Tuberculosis (TB) is still the world’s deadliest infectious disease, as reported today by the World Health Organization (WHO). Last year we saw 10 million new cases and 1.6 million deaths from the disease (including 300,000 people with HIV/AIDS), along with a $1.3 billion shortfall in funding for TB research and development.
According to WHO’s latest Global TB Report, TB also remains the world’s deadliest drug resistant infection, with more than half a million new cases of drug-resistant TB developing in 2017. Current treatment options for multidrug-resistant TB—which take from nine months to two years or more to complete—are only 55 percent effective. For people with extensively drug-resistant TB, the rate of treatment success drops to about 1 in 3.
Simpler, shorter and safer treatments are needed for all forms of TB. We are closer than ever to a future in which novel, all-oral drug regimens make it possible to shorten the duration of therapy for drug-resistant TB to six months or less. Further simplification of treatment for what we now call drug-sensitive TB could markedly improve adherence and survival rates.
TB is a disease of poverty, and treatment must be affordable to all. Current therapies are too expensive—especially for drug-resistant TB—and too many patients cannot afford to be cured. The scope and intensity of the global TB epidemic is fueled in no small part by antiquated and inadequate TB drugs; the need for action has never been more urgent.
The United Nations High Level Meeting on TB taking place on September 26 offers a landmark opportunity to marshal political will and essential resources to end TB. As world leaders gather to issue a response to this crisis, we expect these sobering statistics to spark meaningful commitments. This includes funding for research and product development for new drug therapies that can hasten the end of this ancient disease.
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Tuberculosis (TB) is a global disease, found in every country in the world. It is the leading infectious cause of death worldwide. The World Health Organization estimates that two billion people—one third of the world's population—are infected with Mycobacterium tuberculosis (M.tb), the bacteria that causes TB. In 2016, 10.4 million fell ill from TB and 1.7 million died. It is an airborne disease that can be spread by coughing or sneezing.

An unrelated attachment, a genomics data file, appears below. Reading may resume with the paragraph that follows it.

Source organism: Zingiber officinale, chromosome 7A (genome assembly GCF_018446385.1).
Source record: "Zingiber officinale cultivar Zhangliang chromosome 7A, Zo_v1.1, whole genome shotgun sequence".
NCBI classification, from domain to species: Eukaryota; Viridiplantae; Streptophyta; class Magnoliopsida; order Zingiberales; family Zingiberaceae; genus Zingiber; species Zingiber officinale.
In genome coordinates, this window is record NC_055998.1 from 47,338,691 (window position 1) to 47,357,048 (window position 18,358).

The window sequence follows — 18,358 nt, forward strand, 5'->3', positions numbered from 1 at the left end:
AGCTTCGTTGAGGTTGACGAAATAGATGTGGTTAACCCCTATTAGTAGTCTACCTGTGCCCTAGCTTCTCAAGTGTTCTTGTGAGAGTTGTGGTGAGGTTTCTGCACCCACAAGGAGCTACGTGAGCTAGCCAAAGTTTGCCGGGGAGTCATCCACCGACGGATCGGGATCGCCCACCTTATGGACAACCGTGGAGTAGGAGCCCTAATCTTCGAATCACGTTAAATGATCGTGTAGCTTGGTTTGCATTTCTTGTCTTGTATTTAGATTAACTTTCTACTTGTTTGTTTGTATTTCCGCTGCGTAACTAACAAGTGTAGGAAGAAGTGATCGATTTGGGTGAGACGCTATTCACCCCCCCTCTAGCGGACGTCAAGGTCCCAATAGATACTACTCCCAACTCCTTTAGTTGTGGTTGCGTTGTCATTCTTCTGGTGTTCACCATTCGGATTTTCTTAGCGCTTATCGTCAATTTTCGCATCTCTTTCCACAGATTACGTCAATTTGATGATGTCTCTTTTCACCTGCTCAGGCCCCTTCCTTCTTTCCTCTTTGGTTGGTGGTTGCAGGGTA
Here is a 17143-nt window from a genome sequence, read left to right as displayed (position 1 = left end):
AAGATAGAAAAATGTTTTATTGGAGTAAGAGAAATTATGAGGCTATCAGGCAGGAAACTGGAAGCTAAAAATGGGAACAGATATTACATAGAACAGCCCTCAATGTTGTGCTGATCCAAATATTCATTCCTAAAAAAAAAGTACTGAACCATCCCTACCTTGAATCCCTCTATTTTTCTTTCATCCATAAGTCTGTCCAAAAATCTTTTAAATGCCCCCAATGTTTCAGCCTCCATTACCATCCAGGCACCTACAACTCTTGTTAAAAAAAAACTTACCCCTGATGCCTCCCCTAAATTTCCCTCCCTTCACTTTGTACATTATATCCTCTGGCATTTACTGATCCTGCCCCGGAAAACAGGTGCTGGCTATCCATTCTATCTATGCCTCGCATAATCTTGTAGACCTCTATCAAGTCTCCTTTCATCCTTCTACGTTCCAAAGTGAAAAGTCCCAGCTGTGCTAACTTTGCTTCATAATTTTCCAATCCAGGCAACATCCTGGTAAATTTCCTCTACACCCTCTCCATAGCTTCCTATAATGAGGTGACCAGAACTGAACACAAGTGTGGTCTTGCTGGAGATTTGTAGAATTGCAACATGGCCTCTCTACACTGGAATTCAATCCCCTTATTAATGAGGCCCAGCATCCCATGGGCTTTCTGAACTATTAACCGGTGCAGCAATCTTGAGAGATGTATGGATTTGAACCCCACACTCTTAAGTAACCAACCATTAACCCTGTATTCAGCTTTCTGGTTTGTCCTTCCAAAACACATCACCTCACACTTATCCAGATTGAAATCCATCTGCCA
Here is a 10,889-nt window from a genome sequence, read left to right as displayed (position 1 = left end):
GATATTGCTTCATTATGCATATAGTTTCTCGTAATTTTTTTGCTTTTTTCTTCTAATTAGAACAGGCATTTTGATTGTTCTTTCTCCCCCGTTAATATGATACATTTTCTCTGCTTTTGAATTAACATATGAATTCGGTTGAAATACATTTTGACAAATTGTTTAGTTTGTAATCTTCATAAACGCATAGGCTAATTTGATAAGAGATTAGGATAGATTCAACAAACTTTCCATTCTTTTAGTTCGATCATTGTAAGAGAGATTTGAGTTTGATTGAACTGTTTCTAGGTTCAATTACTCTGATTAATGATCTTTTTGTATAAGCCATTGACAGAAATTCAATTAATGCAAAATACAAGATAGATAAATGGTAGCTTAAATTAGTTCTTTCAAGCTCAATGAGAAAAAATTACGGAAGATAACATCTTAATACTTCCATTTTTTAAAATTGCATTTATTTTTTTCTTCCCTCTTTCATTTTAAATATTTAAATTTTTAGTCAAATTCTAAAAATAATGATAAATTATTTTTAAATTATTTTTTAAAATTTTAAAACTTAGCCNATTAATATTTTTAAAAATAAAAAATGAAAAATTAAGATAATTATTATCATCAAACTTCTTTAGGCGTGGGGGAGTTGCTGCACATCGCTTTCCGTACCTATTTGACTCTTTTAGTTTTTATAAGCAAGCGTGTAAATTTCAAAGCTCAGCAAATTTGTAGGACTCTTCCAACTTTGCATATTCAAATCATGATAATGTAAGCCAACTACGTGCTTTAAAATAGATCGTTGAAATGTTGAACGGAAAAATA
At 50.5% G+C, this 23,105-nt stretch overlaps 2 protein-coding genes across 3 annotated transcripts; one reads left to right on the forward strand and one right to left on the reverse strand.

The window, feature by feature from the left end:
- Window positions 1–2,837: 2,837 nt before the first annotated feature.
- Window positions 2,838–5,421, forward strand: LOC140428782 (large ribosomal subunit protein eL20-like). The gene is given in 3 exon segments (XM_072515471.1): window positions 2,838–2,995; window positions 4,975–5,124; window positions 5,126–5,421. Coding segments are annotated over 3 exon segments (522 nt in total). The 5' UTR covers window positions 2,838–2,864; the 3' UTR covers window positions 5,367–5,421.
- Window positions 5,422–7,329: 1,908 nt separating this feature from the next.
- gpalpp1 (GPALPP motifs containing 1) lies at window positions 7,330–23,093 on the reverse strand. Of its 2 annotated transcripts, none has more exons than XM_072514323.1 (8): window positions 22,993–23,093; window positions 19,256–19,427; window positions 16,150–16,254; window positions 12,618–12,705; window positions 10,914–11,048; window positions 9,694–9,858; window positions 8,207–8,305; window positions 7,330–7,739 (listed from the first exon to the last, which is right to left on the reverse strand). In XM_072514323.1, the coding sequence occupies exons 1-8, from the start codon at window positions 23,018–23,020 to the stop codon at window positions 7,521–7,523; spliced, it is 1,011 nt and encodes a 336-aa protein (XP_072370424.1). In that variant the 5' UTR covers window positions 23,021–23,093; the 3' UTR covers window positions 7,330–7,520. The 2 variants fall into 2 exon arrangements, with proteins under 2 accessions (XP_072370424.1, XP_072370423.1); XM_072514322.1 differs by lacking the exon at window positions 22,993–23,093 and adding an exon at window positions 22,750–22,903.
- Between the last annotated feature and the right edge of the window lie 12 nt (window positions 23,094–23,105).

About TB Alliance
TB Alliance is a not-for-profit organization dedicated to finding faster-acting and affordable drug regimens to fight tuberculosis (TB). Through innovative science and with partners around the globe, we aim to ensure equitable access to faster, better TB cures that will advance global health and prosperity. TB Alliance operates with support from Australia’s Department of Foreign Affairs and Trade, Bill & Melinda Gates Foundation, Germany’s Federal Ministry of Education and Research through KfW, Global Health Innovative Technology Fund, Indonesia Health Fund, Irish Aid, National Institute of Allergy and Infectious Disease, Netherlands Ministry of Foreign Affairs, United Kingdom Department for International Development, United Kingdom Department of Health, United States Agency for International Development, and the United States Food and Drug Administration.